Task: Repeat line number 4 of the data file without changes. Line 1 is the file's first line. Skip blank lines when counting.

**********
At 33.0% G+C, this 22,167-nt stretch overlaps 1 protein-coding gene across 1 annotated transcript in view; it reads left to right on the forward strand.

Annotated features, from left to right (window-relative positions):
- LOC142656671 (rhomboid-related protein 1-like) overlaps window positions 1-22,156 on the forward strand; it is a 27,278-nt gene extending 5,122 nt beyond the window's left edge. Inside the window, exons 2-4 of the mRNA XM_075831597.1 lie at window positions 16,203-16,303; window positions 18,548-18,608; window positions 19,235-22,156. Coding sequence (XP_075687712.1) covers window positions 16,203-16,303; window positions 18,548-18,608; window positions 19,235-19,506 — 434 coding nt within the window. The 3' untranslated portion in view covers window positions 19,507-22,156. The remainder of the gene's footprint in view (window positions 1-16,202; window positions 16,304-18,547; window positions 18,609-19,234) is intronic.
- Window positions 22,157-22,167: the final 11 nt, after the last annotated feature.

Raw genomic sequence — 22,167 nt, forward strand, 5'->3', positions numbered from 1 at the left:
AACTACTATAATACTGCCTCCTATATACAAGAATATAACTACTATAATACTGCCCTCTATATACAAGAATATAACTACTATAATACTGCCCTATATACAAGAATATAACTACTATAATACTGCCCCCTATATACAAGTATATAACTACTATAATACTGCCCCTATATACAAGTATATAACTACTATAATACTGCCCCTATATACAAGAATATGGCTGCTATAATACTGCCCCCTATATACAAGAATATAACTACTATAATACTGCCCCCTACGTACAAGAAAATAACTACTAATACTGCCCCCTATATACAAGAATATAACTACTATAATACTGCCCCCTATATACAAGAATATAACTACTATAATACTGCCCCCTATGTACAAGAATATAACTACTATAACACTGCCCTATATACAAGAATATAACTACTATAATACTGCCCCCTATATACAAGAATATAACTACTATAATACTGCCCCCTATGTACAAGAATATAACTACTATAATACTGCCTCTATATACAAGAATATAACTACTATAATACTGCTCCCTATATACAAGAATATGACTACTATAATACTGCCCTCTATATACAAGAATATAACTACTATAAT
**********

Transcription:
- Window positions 22,157-22,167: the final 11 nt, after the last annotated feature.